Still, doctors are very smart people, as are the countless nurses and hospital staff that would need to be involved in a conspiracy of this magnitude.
But government officials? Sorry, I just don’t see it. If Tony Clement couldn’t help sending explicit images and getting extorted as a result, you expect me to believe members of government all around the world are managing to keep quiet on the biggest conflict many of us have ever survived?
One of my favourite quotes when it comes to right-wing women is, “The only moral abortion is my abortion.” Countless women were vehemently anti-abortion until they needed one themselves. The tune changes quickly when it impacts you directly. That’s also how gay people, after decades of pushing for tolerance and inclusion, finally made strides. More and more brave people came out, and suddenly everyone knew a gay person. Homosexuality can’t be evil if my pastor is gay! And in Muskoka, black lives matter took root because people of colour in our community were brave enough to say, ‘Yes, it happens here’. We saw that our neighbours and storeowners and the person who walks their dog first thing in the morning like you do were being treated badly and we believed it was wrong.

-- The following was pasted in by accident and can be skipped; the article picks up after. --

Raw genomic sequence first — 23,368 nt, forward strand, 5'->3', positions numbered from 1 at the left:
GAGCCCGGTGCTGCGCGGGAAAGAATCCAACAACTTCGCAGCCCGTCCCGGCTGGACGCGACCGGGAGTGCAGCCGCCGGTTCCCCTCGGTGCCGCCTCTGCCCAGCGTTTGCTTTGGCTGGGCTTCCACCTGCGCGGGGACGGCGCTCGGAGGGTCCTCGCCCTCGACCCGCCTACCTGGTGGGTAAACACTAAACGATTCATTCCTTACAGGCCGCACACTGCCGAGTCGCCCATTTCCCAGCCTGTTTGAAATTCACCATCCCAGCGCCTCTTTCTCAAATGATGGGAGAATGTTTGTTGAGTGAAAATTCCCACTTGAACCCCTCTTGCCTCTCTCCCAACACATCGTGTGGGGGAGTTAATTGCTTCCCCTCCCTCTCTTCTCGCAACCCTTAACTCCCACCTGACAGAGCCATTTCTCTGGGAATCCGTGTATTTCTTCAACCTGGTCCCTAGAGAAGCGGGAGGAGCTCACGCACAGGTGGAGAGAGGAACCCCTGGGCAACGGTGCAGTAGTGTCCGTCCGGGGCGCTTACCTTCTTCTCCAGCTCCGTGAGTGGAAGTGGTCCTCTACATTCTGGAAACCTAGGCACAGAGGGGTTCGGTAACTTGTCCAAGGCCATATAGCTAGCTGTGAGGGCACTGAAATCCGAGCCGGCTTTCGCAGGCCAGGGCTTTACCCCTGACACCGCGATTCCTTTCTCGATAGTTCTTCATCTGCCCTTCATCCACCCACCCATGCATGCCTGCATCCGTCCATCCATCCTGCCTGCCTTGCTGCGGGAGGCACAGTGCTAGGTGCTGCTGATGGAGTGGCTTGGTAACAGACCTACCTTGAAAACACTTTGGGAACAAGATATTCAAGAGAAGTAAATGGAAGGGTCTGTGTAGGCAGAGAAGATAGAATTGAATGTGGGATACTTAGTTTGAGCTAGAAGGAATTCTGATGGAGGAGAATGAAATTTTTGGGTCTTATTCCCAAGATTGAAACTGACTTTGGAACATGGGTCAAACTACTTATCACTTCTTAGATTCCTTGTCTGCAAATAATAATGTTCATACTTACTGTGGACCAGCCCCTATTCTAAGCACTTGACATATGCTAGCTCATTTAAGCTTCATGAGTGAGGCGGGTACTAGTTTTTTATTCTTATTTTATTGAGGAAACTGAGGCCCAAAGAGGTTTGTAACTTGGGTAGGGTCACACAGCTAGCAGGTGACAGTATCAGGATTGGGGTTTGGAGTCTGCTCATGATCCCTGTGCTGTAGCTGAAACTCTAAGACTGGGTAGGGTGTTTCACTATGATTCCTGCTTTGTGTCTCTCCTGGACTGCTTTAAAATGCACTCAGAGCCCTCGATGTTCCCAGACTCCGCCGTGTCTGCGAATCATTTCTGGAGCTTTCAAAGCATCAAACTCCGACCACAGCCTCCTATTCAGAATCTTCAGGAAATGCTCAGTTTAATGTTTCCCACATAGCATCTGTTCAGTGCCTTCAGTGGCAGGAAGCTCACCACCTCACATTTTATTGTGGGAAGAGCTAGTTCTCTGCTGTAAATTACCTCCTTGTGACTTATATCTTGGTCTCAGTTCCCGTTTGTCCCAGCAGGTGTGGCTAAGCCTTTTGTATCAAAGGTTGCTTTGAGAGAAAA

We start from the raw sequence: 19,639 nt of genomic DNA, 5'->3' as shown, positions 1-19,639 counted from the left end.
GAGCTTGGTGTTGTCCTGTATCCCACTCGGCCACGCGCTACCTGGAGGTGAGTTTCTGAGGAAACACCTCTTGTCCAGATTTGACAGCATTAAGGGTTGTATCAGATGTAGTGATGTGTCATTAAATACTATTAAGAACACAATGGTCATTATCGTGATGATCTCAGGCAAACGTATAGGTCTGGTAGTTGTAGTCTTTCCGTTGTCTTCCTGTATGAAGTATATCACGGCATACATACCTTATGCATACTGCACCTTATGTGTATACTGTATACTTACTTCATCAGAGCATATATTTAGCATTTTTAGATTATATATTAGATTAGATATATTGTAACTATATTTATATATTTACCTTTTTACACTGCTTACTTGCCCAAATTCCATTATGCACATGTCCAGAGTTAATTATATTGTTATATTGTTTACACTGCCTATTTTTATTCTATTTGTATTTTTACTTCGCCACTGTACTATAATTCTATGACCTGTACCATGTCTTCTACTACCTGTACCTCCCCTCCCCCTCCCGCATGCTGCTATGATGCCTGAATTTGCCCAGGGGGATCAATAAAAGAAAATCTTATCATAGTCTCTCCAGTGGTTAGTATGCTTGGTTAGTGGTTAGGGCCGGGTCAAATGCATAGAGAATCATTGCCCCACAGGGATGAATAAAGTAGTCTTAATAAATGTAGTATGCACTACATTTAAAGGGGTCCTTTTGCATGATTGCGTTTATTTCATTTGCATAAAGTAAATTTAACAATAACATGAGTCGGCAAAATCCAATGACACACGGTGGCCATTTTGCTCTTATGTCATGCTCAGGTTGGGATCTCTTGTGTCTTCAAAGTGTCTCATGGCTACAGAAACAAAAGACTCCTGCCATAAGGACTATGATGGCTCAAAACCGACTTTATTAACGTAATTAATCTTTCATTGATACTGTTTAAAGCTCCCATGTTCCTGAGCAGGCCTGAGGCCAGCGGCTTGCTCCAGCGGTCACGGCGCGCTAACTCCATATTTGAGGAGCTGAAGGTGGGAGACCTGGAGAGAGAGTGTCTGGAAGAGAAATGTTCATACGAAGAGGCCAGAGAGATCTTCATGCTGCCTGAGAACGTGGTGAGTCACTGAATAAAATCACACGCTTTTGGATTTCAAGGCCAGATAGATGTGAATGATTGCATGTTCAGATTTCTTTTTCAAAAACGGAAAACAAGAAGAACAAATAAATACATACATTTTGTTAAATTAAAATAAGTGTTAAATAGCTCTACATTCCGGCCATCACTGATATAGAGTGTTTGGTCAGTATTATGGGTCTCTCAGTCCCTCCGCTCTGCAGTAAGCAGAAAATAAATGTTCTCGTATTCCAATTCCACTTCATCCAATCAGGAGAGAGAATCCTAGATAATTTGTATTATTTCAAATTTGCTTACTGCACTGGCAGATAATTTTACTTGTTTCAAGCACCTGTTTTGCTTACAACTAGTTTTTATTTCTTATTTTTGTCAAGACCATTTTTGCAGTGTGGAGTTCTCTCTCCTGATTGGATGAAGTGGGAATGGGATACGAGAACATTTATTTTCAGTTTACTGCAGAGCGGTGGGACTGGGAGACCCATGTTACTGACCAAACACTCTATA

We hit tipping points with numbers. When it’s on the screen or on the radio, cold stats and climbing numbers don’t cause the little ‘friends and family’ parts of our brain to light up. We can disconnect from those numbers until they become people, until they become loved ones.
Right now, it’s easier to believe the virus is part of an unfathomably elaborate ruse with an undermined end game. (Feel free to educate me on what the end goal of this is, besides ‘control’, because war is better at controlling citizens and it boosts the economy instead of tanking it.) It gets harder to uphold the cognitive dissonance the more people die, especially when we know them.
Imagine how it would feel to be the host of a corona party, where you invite your friends and family, and two weeks later people are falling ill because you had just one asymptomatic carrier. Or you opened your church because your flock needs tending, and have to close again because the virus spread and people died. Of all the things I am willing to risk for my many radical beliefs, the death of others is just not one of them.
The group that stormed Walmart, maskless and ready for confrontation, so believes in their own truth, in their rightness, that they were willing to risk their health and that of others. To be honest, I have been that sure of very few things in my life. And where I can err on the side of protecting others, I invariably do, as that’s what I believe makes a community strong.